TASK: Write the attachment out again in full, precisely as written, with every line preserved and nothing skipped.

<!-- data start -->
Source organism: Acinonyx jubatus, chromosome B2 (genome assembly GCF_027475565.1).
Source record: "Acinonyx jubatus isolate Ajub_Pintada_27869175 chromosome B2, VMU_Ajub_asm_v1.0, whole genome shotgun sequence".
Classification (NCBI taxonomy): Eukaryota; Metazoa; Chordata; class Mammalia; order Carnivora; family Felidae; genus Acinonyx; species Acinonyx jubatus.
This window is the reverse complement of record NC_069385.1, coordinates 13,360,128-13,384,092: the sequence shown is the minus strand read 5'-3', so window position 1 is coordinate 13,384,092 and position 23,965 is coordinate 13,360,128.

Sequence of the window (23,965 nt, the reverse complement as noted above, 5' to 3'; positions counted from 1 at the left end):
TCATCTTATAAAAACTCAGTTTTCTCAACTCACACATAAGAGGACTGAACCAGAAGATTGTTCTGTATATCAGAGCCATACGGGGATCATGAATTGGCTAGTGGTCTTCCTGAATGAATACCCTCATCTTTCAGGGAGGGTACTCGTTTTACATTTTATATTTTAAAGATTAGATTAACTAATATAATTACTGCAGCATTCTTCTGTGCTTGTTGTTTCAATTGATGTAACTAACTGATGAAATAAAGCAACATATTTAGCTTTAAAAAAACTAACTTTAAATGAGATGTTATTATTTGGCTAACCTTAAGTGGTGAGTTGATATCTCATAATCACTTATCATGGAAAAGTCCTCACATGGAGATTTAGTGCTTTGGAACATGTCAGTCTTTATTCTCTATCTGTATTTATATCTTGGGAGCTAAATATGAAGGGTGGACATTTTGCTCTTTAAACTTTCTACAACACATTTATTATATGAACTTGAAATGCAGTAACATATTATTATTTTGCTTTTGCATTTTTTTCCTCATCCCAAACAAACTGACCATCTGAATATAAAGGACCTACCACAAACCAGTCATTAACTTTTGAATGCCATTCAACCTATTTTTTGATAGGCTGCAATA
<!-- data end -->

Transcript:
Source organism: Acinonyx jubatus, chromosome B2 (genome assembly GCF_027475565.1).
Source record: "Acinonyx jubatus isolate Ajub_Pintada_27869175 chromosome B2, VMU_Ajub_asm_v1.0, whole genome shotgun sequence".
Classification (NCBI taxonomy): Eukaryota; Metazoa; Chordata; class Mammalia; order Carnivora; family Felidae; genus Acinonyx; species Acinonyx jubatus.
This window is the reverse complement of record NC_069385.1, coordinates 13,360,128-13,384,092: the sequence shown is the minus strand read 5'-3', so window position 1 is coordinate 13,384,092 and position 23,965 is coordinate 13,360,128.

Sequence of the window (23,965 nt, the reverse complement as noted above, 5' to 3'; positions counted from 1 at the left end):
TCATCTTATAAAAACTCAGTTTTCTCAACTCACACATAAGAGGACTGAACCAGAAGATTGTTCTGTATATCAGAGCCATACGGGGATCATGAATTGGCTAGTGGTCTTCCTGAATGAATACCCTCATCTTTCAGGGAGGGTACTCGTTTTACATTTTATATTTTAAAGATTAGATTAACTAATATAATTACTGCAGCATTCTTCTGTGCTTGTTGTTTCAATTGATGTAACTAACTGATGAAATAAAGCAACATATTTAGCTTTAAAAAAACTAACTTTAAATGAGATGTTATTATTTGGCTAACCTTAAGTGGTGAGTTGATATCTCATAATCACTTATCATGGAAAAGTCCTCACATGGAGATTTAGTGCTTTGGAACATGTCAGTCTTTATTCTCTATCTGTATTTATATCTTGGGAGCTAAATATGAAGGGTGGACATTTTGCTCTTTAAACTTTCTACAACACATTTATTATATGAACTTGAAATGCAGTAACATATTATTATTTTGCTTTTGCATTTTTTTCCTCATCCCAAACAAACTGACCATCTGAATATAAAGGACCTACCACAAACCAGTCATTAACTTTTGAATGCCATTCAACCTATTTTTTGATAGGCTGCAATA